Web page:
The view which has appealed to my learned brother Oza, J., is that if the land revenue is assessed for several Khasra numbers to begin with but is subsequently apportioned over the various Khasra numbers, each Khasra number cannot be said to constitute a holding within the meaning of Section 2 (1) (i) of the Code. Differing from Vyas, J., he has recorded the conclusion 'that all parcels of land held by a Bhumiswami can only be assessed as one unit if they form part of one village.' On the other hand, the opinion expressed by Vyas, J., in paragraph 15 is

'In my opinion, the basis for determination is neither the number of parcels of land nor the individual area of the survey/khasra numbers. The real basis is the mode of assessment of land revenue for the parcels of land. If all the parcels of land have been collectively assessed to land revenue as one separate and single unit, then all of them would constitute one holding of the Bhumiswami. If, on the other hand, the assessment of land revenue is separate for each parcel of land, though held under one tenure by the same Bhumiswami, then each parcel of land will have to be treated as a separate holding.'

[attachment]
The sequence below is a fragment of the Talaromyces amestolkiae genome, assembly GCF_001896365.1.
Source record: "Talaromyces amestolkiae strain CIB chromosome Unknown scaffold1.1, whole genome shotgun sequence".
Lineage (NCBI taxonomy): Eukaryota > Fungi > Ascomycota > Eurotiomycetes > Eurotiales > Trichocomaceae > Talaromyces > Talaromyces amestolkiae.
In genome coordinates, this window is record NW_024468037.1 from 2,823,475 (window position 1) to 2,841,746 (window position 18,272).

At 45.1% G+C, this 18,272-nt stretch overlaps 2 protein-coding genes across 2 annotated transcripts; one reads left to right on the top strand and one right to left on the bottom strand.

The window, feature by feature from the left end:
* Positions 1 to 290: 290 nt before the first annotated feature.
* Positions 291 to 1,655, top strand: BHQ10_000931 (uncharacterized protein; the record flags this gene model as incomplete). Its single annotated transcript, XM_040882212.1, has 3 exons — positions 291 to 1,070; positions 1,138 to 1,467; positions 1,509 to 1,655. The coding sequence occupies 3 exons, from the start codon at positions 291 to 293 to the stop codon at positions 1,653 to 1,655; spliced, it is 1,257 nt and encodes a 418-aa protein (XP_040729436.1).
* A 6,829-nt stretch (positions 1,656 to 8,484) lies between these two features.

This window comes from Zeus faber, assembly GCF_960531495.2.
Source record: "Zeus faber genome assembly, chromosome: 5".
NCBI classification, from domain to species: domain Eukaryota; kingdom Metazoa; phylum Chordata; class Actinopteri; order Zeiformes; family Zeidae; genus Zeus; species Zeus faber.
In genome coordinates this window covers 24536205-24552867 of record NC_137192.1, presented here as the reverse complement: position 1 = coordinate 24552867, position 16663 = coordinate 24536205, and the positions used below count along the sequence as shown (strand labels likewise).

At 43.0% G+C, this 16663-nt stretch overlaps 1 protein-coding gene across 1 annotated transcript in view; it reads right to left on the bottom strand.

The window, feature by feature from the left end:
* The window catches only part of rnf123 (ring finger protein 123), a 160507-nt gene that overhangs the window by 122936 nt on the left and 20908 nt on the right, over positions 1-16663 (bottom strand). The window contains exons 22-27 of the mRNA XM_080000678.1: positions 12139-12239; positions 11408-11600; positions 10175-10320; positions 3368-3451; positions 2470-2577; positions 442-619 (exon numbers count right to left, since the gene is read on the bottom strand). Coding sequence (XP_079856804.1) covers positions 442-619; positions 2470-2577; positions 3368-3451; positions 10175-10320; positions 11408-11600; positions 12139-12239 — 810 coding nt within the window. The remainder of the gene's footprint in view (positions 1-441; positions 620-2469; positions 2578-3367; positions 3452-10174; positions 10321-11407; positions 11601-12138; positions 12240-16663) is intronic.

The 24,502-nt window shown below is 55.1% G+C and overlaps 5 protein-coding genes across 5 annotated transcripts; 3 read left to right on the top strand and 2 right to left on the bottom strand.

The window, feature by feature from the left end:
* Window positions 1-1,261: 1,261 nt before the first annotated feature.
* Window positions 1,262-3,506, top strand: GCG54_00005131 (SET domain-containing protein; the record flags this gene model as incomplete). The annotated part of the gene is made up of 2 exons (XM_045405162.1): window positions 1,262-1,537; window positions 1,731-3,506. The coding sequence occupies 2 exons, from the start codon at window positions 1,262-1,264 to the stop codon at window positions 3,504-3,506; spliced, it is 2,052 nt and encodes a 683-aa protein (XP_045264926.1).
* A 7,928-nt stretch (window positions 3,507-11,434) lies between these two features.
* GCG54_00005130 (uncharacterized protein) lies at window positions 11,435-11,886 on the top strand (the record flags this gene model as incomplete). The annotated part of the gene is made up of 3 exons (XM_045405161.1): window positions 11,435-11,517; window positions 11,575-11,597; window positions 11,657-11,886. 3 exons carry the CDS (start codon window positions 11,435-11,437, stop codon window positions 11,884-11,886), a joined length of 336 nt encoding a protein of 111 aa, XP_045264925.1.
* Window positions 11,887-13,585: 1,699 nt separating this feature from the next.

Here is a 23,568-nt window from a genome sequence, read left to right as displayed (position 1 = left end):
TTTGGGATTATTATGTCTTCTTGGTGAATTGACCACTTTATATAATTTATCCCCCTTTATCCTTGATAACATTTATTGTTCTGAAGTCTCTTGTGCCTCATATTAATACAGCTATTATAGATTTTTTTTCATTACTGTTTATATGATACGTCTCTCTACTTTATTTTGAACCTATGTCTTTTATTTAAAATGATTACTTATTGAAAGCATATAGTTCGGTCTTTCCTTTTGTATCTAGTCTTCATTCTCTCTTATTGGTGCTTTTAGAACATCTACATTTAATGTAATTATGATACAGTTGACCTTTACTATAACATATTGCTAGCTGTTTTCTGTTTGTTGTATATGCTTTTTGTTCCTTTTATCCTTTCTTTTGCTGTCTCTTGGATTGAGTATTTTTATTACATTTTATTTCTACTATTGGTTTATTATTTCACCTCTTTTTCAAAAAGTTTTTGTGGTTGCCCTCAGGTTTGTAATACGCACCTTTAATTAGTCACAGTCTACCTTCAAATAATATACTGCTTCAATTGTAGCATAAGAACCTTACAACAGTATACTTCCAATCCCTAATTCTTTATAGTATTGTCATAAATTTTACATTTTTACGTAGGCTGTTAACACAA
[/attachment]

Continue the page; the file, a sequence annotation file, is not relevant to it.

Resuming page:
In my view, once the record shows that there is a separate assessment for each Khasra/survey number, then whether that assessment was made in the first instance on each separate khasra/survey number or the figure of assessment was reached by originally fixing it over a group of khasra/survey numbers and then apportioning it on individual khasra/ survey numbers, the result would be the same and in each case a single khasra/ survey number separately assessed to land revenue would be a holding within the meaning of Section 2 (1) (i) of the Code

41. Further, in my opinion, if Section 73 and Rule 29 are not read in the manner aforesaid, there would be a clear conflict between the provisions made in Section 73 and Rule 29, and it is well settled that if the two cannot be reconciled together, the section must, be held to override the different provision made in the rule and thus Rule 29 cannot be allowed to nullify or curtail the plain meaning of the clear and unambiguous language used in Section 73.

42. In the conclusion, I am of the view that the case of Ikramuddin v. Gulabchand, 1966 RN 1 was correctly decided and the question referred to us should be answered accordingly.

OPINION

43. In accordance with the opinion of the majority, the question referred to this Bench is answered in this wav that Ikramuddin v. Gulabkhan, 1966 RN 1 was correctly decided when it held that the holding means 'plot of land held by a Bhumiswami separately assessed for land revenue.''

44. This opinion be placed before the Bench hearing the main case.